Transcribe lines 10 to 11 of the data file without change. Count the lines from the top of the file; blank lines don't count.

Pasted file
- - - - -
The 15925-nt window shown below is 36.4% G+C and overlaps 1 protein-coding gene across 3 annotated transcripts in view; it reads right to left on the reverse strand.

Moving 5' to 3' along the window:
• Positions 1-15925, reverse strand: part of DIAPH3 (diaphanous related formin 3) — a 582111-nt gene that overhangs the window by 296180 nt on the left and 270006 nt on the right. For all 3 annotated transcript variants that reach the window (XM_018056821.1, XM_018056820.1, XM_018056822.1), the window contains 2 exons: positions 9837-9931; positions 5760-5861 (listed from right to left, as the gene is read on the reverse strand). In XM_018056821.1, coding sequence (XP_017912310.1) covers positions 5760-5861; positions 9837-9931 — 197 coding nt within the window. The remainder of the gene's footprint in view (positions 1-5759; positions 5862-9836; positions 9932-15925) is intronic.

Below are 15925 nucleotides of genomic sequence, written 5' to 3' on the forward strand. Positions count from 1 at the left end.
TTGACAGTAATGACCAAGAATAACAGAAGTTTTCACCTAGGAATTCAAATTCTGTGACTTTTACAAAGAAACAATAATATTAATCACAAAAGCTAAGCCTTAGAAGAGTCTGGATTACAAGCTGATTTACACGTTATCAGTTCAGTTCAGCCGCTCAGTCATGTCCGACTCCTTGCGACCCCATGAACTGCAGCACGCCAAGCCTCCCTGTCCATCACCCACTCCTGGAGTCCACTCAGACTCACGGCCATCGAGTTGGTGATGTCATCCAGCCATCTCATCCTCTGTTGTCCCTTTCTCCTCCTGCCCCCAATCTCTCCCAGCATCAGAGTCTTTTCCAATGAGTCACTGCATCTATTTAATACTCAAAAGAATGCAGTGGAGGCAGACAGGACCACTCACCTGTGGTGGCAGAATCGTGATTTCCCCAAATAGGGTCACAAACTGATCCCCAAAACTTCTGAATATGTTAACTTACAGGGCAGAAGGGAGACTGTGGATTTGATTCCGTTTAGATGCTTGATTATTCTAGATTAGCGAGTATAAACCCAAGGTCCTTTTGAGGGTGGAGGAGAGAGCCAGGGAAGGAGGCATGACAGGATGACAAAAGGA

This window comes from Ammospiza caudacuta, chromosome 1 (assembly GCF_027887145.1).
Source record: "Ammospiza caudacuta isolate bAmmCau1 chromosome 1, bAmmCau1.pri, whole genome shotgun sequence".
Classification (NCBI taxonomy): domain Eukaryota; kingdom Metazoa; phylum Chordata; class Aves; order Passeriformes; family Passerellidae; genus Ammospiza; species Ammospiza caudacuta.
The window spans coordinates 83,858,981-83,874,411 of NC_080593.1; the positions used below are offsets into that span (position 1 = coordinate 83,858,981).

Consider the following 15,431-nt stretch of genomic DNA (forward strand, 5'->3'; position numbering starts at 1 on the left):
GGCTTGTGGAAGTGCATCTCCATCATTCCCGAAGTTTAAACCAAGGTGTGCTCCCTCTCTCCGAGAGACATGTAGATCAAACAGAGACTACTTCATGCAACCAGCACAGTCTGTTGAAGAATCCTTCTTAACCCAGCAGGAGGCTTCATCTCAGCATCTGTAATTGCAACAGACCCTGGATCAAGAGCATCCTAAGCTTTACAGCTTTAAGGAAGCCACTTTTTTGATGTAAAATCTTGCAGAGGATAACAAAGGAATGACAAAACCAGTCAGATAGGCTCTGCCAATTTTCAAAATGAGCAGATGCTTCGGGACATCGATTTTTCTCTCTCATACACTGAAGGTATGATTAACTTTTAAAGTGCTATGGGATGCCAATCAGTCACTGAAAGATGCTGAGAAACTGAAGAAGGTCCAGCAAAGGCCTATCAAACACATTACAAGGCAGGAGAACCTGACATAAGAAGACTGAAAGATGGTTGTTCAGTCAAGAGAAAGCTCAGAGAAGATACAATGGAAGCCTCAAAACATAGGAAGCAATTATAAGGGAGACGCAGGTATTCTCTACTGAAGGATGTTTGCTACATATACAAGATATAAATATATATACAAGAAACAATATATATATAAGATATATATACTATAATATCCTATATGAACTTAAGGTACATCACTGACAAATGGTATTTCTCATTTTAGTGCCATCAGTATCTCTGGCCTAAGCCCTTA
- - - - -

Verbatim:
Consider the following 15,431-nt stretch of genomic DNA (forward strand, 5'->3'; position numbering starts at 1 on the left):
GGCTTGTGGAAGTGCATCTCCATCATTCCCGAAGTTTAAACCAAGGTGTGCTCCCTCTCTCCGAGAGACATGTAGATCAAACAGAGACTACTTCATGCAACCAGCACAGTCTGTTGAAGAATCCTTCTTAACCCAGCAGGAGGCTTCATCTCAGCATCTGTAATTGCAACAGACCCTGGATCAAGAGCATCCTAAGCTTTACAGCTTTAAGGAAGCCACTTTTTTGATGTAAAATCTTGCAGAGGATAACAAAGGAATGACAAAACCAGTCAGATAGGCTCTGCCAATTTTCAAAATGAGCAGATGCTTCGGGACATCGATTTTTCTCTCTCATACACTGAAGGTATGATTAACTTTTAAAGTGCTATGGGATGCCAATCAGTCACTGAAAGATGCTGAGAAACTGAAGAAGGTCCAGCAAAGGCCTATCAAACACATTACAAGGCAGGAGAACCTGACATAAGAAGACTGAAAGATGGTTGTTCAGTCAAGAGAAAGCTCAGAGAAGATACAATGGAAGCCTCAAAACATAGGAAGCAATTATAAGGGAGACGCAGGTATTCTCTACTGAAGGATGTTTGCTACATATACAAGATATAAATATATATACAAGAAACAATATATATATAAGATATATATACTATAATATCCTATATGAACTTAAGGTACATCACTGACAAATGGTATTTCTCATTTTAGTGCCATCAGTATCTCTGGCCTAAGCCCTTA